Canada’s master playwright applies his trademark black humour and incredibly crisp dialogue to the family and multiculturalism.
We the Family follows the ripple effects within two culturally and racially divergent families when their children wed. The list of characters in We the Family reads like an ethnic joke, which, indeed, it is, at least in part: the son of the main characters, David and Lizzie Kaplan, a Jewish–Irish-Catholic mixed marriage, marries the daughter of Jenny Lee, a Chinese-Canadian widow. The supporting cast includes a Russian, a Palestinian, and an Italian, with Pakistanis, Sicilians, and still more Russians offstage in the wings.
By the end of the play, Walker has deconstructed the dysfunctional Kaplan and Lee families and family love as well. Through the play’s pervading treachery, with family members and lovers betraying each other in horrific ways, he satirizes the hypocrisy of expounding family values while behaving with vicious preoccupation. These hyphenated Canadians certainly aren’t “nice,” and no quantity of “sweet-and-sour matzah balls” (which the Kaplan matriarch serves at the multicultural wedding reception) can hide the nasty taste.
Cast of 3 men and 7 women.
About the author
George F. Walker
George F. Walker is one of Canada’s most prolific and widely produced playwrights. His work has been honoured with eight Chalmers Awards and five Dora Awards. His plays Criminals in Love and Nothing Sacred each won Governor General’s Awards for Drama. In 1999 Talonbooks released The East End Plays: Part One (which includes Criminals in Love, the Chalmer’s Award-winning Better Living, and Escape from Happiness) and The Power Plays (a collection containing Gossip, Filthy Rich, and The Art of War).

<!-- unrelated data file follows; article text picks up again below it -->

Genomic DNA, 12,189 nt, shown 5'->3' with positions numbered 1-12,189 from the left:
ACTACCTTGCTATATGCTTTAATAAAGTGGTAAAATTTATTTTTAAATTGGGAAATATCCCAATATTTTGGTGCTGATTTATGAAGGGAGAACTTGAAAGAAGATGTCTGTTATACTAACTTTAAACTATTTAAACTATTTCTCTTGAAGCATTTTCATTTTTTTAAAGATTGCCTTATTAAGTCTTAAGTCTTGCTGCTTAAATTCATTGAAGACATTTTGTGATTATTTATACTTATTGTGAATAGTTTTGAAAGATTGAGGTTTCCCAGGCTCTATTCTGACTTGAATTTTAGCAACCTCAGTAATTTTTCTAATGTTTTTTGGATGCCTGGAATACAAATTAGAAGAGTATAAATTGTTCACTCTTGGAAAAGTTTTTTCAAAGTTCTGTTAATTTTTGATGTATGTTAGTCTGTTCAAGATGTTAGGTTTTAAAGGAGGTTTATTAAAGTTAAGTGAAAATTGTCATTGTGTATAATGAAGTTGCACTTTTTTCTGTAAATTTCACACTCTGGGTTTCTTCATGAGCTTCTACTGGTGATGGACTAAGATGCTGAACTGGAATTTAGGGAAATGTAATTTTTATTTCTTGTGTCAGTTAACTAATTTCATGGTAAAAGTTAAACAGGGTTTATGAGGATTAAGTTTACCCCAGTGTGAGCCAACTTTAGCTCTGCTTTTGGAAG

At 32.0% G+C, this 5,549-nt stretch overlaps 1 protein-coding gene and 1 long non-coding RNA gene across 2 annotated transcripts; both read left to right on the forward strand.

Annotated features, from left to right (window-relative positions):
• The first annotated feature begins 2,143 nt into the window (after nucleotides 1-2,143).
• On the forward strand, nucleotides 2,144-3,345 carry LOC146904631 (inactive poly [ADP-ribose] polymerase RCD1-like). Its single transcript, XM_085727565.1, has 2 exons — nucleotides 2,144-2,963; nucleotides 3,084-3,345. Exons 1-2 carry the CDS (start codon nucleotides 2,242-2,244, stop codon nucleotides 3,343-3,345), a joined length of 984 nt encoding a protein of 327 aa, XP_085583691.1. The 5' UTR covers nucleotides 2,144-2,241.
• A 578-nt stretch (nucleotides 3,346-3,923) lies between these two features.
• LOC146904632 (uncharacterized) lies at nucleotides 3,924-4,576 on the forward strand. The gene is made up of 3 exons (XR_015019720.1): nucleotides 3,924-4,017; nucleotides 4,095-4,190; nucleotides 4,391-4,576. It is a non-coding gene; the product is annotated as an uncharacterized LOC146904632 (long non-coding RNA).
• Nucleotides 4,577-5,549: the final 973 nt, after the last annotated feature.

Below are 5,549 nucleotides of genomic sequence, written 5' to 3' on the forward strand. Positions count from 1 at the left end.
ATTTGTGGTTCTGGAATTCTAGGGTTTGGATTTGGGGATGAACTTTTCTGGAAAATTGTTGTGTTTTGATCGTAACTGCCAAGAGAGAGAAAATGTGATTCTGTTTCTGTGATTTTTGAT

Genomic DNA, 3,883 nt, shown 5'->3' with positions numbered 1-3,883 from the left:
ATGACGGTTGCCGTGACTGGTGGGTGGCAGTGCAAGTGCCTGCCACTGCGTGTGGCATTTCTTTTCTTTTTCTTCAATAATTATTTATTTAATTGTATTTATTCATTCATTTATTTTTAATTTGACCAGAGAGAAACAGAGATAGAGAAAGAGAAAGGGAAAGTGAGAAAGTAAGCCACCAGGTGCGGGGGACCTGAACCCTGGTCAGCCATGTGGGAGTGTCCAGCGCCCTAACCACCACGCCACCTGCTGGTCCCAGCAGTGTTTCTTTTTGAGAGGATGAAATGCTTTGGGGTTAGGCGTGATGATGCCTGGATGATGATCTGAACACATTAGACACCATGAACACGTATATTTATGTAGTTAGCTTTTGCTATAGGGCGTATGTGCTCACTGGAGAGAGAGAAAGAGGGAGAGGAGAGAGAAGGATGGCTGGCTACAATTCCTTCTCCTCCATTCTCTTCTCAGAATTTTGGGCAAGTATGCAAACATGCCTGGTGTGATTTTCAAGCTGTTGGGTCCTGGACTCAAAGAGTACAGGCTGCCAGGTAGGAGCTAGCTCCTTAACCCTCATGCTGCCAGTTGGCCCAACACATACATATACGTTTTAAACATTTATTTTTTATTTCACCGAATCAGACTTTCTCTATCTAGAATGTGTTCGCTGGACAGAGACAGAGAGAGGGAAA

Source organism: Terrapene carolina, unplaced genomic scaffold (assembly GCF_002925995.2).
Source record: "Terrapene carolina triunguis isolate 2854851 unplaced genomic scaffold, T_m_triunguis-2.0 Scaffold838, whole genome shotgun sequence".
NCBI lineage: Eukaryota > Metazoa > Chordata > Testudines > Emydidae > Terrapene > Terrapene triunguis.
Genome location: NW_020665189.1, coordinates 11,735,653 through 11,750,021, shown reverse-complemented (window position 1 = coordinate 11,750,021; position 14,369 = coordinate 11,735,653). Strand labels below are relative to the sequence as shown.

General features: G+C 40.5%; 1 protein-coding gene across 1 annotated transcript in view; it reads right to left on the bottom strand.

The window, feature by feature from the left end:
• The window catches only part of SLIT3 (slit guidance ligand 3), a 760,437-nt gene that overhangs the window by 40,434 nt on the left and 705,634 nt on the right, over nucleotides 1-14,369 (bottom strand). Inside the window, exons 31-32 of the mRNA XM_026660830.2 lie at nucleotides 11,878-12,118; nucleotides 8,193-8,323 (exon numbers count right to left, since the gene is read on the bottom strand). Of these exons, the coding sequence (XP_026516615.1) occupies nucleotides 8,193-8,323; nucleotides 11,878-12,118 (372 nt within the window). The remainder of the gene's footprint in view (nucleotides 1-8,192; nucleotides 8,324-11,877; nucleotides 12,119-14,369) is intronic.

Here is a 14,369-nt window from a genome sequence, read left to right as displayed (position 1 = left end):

Reviews for Parents’ Night
“As in all of Walker’s best work, there is a lot happening on several levels. We laugh at the foibles of parents and teachers as Walker piles misfortune on coincidence on looming disaster. It is extremely funny and bitingly satirical. But then we are aware of a deep sadness under the surface. These are human beings struggling to survive against harsh odds and in the most taxing of circumstances. There is also abundant compassion for teachers. Deeper still is Walker’s smouldering anger at the floundering educational system and at a society that actively discriminates against the poor and the marginalized.”
– Toronto Star
Reviews for The Bigger Issue
“The Bigger Issue is, well, a bigger play in terms of what it tackles. But the confrontations here are economic as well as educational; the difference between haves and have-nots drive the action, and not just in the classroom.”
– NOW Toronto
Other titles by George F. Walker
People Live Here
Three plays: The Chance, Her Inside Life, and Kill the Poor
Moss Park and Tough!
The Bobby and Tina Plays
Moss Park and Tough! ebook
The Bobby and Tina Plays
And So It Goes
The East End Plays: Part 1
The East End Plays: Part 2